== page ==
So anyway I got this letter in the post looking pretty official, once I opened it, I released it was spam.

It claimed you won between £15 to £1500 pounds but to claim it you will need to setup a credit account. I get this kind of rubbish in my email all the time and I usually hit delete or the spam button (which ever one I can be bothered to hit first) but I’ve never seen it in letter form before. I shall have to be a lot more careful in the future.

The small print for a Littlewoods application

Banned from the Sony network? Head to Xlink Kai

Sony is kicking Playstation3 Users off the PlayStation network if they have any kind of hacked firmware is what I heard on Technews today yesterday.

It looks like Sony’s making good on a promise to ban PS3 users who’ve hacked or elected to run unauthorized software on their consoles. Members of hacking site PS3Hax claim Sony’s already wielding its banhammer against "jailbroken" PS3s, knocking the consoles off the company’s PlayStation Network permanently.

I instantly thought… Well if I was in that position I would simply use the Xlink Kai network

XLink Kai: Evolution VII lets you connect with other console users around the world, and play online games for free. XLink Kai: Evo VII tricks your console into thinking that the other users it is connecting to over the Internet, are actually part of a Local Area Network. This is the basis of system-link gaming, where friends would gather around in the same house and play over 2 or more consoles. With XLink Kai: Evo VII, you now have the option to test your skills out with anybody in the world. As for the technical aspects of tunnelling network packets, we won’t bore you with that…

Fascinating project with some real interesting technology, ok its more hassle that simply logging on to xbox live or what ever but its free and you can people on different consoles.

How to use the Pacemaker editor with Ubuntu via wine

How I got the Pacemaker editor working under Ubuntu with Wine

This should be a easy task but Tonium did something to a later version of the free pacemaker editor, so it no longer worked. In the meantime I personally have been running a virtual machine just for the purpose of taking tunes on and off my pacemaker. No one could work out what they changed in the later version but although you could get the software to work, it wouldn’t recognize the pacemaker device at all. I even stuck it on WineHQ to see if that might help…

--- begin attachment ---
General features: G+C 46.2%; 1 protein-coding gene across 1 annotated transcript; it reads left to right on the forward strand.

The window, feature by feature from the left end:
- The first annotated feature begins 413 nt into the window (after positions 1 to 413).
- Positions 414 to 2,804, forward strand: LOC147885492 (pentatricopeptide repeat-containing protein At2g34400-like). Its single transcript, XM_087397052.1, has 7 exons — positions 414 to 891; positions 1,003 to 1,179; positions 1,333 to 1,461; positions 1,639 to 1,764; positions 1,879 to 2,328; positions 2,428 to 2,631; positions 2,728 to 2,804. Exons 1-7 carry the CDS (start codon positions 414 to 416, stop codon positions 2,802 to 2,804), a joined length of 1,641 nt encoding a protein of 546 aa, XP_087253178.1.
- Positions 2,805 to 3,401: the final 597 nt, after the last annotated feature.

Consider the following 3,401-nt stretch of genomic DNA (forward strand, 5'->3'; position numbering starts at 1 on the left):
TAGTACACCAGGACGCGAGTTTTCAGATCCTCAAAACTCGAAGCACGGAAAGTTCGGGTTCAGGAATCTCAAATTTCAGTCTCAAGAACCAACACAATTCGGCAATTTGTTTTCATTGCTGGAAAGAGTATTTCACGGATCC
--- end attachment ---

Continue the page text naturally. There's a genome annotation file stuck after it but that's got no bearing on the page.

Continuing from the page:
Many people tried different ways to get it working but none of them worked. Tonium unhelpfully said it was only supported on Windows and Mac.

But they came back with…

Yeah i am aware of this. ubuntu runs a program called ‘wine’ that emulates windows so you can still run windows only programmes such as this. was just wondering if anyone out there had experienced similar problems…

i have looked on ubuntu forums and pacemaker should run fine, apart from it being a bit fiddly to unmount sometimes.

Then today I had a good think about the problem and started thinking out of the box/experimenting over lunch. Last night I was convinced I would need to install a Github version of Wine for the USB to work and thought I’d install wine from source while eating my lunch.

But before I got to remove Wine, I thought I’d have a online search again and look through the wine settings again. Surely someone must have the solution. I found someone who suggested there might be a read/write problem with the pacemaker and suggested the following.

chown yourusername /media/yourpacemaker

chmod u=rw /media/yourpacemaker

After that I thought for a while, surely theres nothing magical happening. I mean Tonium are using open methods for most of the software and the build of the pacemaker. Even the config files are simply .xml files. The only illusion so far is the stm files which seem to be the analysed raw data stuffed in xml files. So we’re talking low level methods to make it all work, surely this would extend to the way Tonium did the method for putting tunes on the actual device. In actual fact, Musicinstinct2 had already started building a manager for linux and got it mostly working except for the stm file part. Then I had a moment of genius…

My thoughts I documented on the pacemaker getsatisfaction help list.

I got thinking that Windows simply mounts the Pacemaker then the Pacemaker Editor simply looks at a certain drive letter. The problem we’ve had is as default Wine sets the Pacemaker hard drive as drive E: as default. Windows from memory allocates drive letters from Z backwards. That or Tonium through they would be clever and use a letter which wouldn’t normally be used!

I also thought about upgrading my Wine to support USB better but I started thinking, wine can see the pacemaker as a drive if I select it. So it must be the editor which is at fault.

So the first thing I did was mounted the drive under Z: Y: X: then used different advanced options to see if that made a difference. By pure chance on the 1st time I loaded up the pacemaker editor it automatically showed the contains of the Pacemaker. I thought it was a mistake and decided to close it down and load it up again. Bingo! Exactly the same thing. So I did some crude operations like copying files, renaming files, etc. They all pretty much worked.

At this point I had to share my joy with the world by posting up this post.